Chapter 3, “The Political Geography of the Kingdom of Pylos,” begins with a review of Linear B evidence for the extent of the kingdom, divisions of the kingdom and management of the economy, and taxation within districts. Based on a combination of evidence from the Linear B tablets and “geographical facts” (55), Hope Simpson deduces that the kingdom extended from the Neda River in the north to the Nedon River in the south. Mount Taygetos formed the eastern border and, in the south, the border between the Hither and Further provinces lay between ka-ra-do-ro (with its center at Phoinikounta: Analipsis), and ti-mi-to-a-ke-e (with its center at Nichoria [55, 62, 64]).
The chapter culminates with Hope Simpson’s attempt to identify the locations of the taxation districts within the Hither and Further provinces using evidence from the Linear B documents and archaeological exploration. He acknowledges that recent and future discoveries, especially in the less-explored Further province, “may necessitate modification of the hypothetical reconstruction” (70). Nonetheless, the current work provides a workable hypothesis. The suggested locations of the districts, their centers, and associated sites are neatly summarized in table 5 and plotted on map 6.
Two issues that arise are where to define the northern border between the Hither and Further provinces and where to locate re-u-ko-to-ro, the possible regional capital of the Further province. Hope Simpson proposes that the border was located east of Mouriatatadha: Elliniko, which he identifies as the center of the me-ta-pa district in the Hither province (60–1), and that Aithaia: Ellinika should be equated with re-u-ko-to-ro (65). Hope Simpson concedes that “[o]n a literal interpretation, Mouriatatadha would be ‘beyond’ Mt. Aigaleon” (60). He contends, however, that the position of the site is easily accessible from the south by a road from Kyparissia via Vryses: Palaiophrygas around the northern end of the mountain. By Hope Simpson’s assessment, Mouriatatadha: Elliniko was an important site established in Late Helladic IIIB to protect “the back door” route to the palace and to gain a foothold for expansion of the kingdom to the north and northeast via the Kyparissia River into the Soulima Valley (60). Furthermore, Hope Simpson argues that the Further province capital should be larger than the approximately 3 ha Mouriatatadha: Elliniko and more centrally located between the Soulima Valley and Kalamata; he proposes Aithaia: Ellinika (contra J. Bennet, “Re-u-ko-te-ro za-we-te: Leuktron as a Secondary Capital in the Pylos Kingdom?” in J. Bennet and J. Driessen, eds., A-NA-QO-TA: Studies Presented to J.T. Killen. Minos 33–34 [Salamanca 2002] 11–12, 15–16, 20–30).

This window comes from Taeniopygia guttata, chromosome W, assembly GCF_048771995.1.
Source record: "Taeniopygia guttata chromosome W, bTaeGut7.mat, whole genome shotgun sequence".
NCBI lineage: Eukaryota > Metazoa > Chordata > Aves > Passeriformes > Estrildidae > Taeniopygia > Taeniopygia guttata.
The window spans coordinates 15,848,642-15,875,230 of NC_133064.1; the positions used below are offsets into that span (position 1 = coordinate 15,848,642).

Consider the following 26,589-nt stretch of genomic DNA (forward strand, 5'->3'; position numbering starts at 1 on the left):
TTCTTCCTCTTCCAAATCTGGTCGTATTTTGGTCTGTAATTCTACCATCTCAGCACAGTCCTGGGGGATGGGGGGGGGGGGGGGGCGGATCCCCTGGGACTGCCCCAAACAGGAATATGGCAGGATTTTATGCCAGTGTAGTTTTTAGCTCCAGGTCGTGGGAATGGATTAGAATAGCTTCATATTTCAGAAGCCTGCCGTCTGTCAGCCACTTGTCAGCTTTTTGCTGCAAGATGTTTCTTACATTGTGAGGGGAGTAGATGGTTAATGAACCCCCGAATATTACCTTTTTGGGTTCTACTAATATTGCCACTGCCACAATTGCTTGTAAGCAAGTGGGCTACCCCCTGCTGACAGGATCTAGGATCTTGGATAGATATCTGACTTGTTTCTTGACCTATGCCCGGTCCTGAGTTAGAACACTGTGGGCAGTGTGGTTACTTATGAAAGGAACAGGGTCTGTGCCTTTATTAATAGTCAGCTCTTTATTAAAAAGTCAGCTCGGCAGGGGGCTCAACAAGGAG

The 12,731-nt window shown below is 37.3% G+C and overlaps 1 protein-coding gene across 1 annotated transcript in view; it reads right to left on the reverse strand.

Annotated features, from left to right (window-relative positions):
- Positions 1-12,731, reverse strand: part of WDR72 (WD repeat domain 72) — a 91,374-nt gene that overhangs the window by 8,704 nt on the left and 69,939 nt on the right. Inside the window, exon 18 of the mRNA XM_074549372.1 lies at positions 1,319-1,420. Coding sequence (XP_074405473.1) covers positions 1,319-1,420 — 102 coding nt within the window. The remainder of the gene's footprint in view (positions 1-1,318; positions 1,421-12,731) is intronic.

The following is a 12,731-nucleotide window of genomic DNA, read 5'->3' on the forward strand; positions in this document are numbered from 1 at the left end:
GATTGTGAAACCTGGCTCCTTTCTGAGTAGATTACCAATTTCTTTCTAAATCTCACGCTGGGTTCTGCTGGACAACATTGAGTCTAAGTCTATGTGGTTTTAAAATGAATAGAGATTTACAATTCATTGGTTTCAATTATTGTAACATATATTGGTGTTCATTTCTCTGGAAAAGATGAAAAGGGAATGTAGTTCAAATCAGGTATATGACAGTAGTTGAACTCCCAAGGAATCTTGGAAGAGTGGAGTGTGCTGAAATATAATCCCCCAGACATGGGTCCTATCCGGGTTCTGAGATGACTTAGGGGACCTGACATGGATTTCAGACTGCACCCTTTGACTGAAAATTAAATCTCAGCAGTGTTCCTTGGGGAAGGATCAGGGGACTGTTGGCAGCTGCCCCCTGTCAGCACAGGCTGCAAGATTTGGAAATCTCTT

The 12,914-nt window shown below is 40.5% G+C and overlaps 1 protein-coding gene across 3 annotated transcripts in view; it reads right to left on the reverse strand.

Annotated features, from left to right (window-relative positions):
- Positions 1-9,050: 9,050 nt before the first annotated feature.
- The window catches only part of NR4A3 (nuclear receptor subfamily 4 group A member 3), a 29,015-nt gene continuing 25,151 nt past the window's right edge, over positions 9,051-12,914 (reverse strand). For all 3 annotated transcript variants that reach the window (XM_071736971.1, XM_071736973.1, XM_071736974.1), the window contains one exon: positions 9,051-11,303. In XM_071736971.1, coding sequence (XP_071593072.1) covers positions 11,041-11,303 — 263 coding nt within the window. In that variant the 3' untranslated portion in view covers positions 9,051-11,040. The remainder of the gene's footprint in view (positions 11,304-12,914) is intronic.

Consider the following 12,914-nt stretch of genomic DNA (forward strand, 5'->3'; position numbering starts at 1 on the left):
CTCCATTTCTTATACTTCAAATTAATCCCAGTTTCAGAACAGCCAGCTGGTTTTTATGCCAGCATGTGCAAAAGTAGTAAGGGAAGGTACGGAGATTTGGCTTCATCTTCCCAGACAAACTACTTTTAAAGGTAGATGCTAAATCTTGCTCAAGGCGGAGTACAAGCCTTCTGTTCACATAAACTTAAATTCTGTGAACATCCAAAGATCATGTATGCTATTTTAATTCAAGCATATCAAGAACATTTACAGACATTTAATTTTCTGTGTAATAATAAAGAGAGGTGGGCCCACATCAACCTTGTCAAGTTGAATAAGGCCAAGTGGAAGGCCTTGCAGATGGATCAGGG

The majority of the volume, particularly the reviews of scholarship on fieldwork in Messenia and Linear B, is accessible to a wider audience at the advanced undergraduate level and above. The concluding sections on the Hither and Further provinces, however, delve into scholarly debates over the Linear B tablets and survey results that are geared more toward specialists. Essential references are provided for the tablets under discussion, which readers might wish to consult, and table 3 provides the districts of the Kingdom of Pylos as listed in Tablets Jn 829, Cn 608, On 300, and Vn 20. Readers might benefit from a transcription of Ma 225, which is important for the debate regarding Mouriatatadha: Elliniko, and a copy of Documents in Mycenaean Greek (M. Ventris and J. Chadwick. 2nd ed. [Cambridge 1973]) for reference. Undoubtedly, the identification of particular sites and the location of district boundaries will continue to be debated; however, Hope Simpson has contributed a significant working hypothesis and compiled a tremendous amount of data into an important new volume for Pylian studies.
Shannon LaFayette Hogue
Department of Classics and Modern Languages
Book Review of Mycenaean Messenia and the Kingdom of Pylos, by Richard Hope Simpson
Reviewed by Shannon LaFayette Hogue
American Journal of Archaeology Vol. 119, No. 4 (October 2015)
Published online at www.ajaonline.org/book-review/2510